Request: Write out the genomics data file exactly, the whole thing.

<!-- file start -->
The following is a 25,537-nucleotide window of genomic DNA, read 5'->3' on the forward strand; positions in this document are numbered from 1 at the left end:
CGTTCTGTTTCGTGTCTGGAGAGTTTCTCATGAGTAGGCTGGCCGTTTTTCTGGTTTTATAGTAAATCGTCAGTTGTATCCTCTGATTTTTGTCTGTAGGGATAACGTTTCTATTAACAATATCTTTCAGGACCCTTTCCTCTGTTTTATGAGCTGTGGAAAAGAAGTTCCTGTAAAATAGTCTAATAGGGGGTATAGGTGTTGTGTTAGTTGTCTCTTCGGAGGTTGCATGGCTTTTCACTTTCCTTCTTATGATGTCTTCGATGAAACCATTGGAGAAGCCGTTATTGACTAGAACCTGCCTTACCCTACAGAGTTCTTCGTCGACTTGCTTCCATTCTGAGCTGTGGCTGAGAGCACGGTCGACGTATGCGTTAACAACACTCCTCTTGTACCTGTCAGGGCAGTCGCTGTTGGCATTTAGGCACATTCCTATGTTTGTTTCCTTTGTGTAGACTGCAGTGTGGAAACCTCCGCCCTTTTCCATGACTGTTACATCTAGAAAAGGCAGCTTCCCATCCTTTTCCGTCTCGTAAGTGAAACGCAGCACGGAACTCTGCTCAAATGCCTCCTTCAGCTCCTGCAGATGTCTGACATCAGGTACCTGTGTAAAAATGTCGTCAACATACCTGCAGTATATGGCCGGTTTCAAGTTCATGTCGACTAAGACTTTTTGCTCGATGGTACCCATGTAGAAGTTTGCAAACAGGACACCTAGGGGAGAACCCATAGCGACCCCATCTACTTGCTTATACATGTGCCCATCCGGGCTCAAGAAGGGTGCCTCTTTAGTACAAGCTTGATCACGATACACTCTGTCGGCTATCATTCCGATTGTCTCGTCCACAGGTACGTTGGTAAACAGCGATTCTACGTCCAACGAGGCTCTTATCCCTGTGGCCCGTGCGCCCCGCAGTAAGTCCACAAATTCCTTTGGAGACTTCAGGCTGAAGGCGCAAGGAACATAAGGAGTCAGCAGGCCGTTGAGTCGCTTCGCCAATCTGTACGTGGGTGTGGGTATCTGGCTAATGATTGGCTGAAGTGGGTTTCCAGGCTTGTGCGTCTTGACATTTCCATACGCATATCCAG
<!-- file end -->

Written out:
The following is a 25,537-nucleotide window of genomic DNA, read 5'->3' on the forward strand; positions in this document are numbered from 1 at the left end:
CGTTCTGTTTCGTGTCTGGAGAGTTTCTCATGAGTAGGCTGGCCGTTTTTCTGGTTTTATAGTAAATCGTCAGTTGTATCCTCTGATTTTTGTCTGTAGGGATAACGTTTCTATTAACAATATCTTTCAGGACCCTTTCCTCTGTTTTATGAGCTGTGGAAAAGAAGTTCCTGTAAAATAGTCTAATAGGGGGTATAGGTGTTGTGTTAGTTGTCTCTTCGGAGGTTGCATGGCTTTTCACTTTCCTTCTTATGATGTCTTCGATGAAACCATTGGAGAAGCCGTTATTGACTAGAACCTGCCTTACCCTACAGAGTTCTTCGTCGACTTGCTTCCATTCTGAGCTGTGGCTGAGAGCACGGTCGACGTATGCGTTAACAACACTCCTCTTGTACCTGTCAGGGCAGTCGCTGTTGGCATTTAGGCACATTCCTATGTTTGTTTCCTTTGTGTAGACTGCAGTGTGGAAACCTCCGCCCTTTTCCATGACTGTTACATCTAGAAAAGGCAGCTTCCCATCCTTTTCCGTCTCGTAAGTGAAACGCAGCACGGAACTCTGCTCAAATGCCTCCTTCAGCTCCTGCAGATGTCTGACATCAGGTACCTGTGTAAAAATGTCGTCAACATACCTGCAGTATATGGCCGGTTTCAAGTTCATGTCGACTAAGACTTTTTGCTCGATGGTACCCATGTAGAAGTTTGCAAACAGGACACCTAGGGGAGAACCCATAGCGACCCCATCTACTTGCTTATACATGTGCCCATCCGGGCTCAAGAAGGGTGCCTCTTTAGTACAAGCTTGATCACGATACACTCTGTCGGCTATCATTCCGATTGTCTCGTCCACAGGTACGTTGGTAAACAGCGATTCTACGTCCAACGAGGCTCTTATCCCTGTGGCCCGTGCGCCCCGCAGTAAGTCCACAAATTCCTTTGGAGACTTCAGGCTGAAGGCGCAAGGAACATAAGGAGTCAGCAGGCCGTTGAGTCGCTTCGCCAATCTGTACGTGGGTGTGGGTATCTGGCTAATGATTGGCTGAAGTGGGTTTCCAGGCTTGTGCGTCTTGACATTTCCATACGCATATCCAG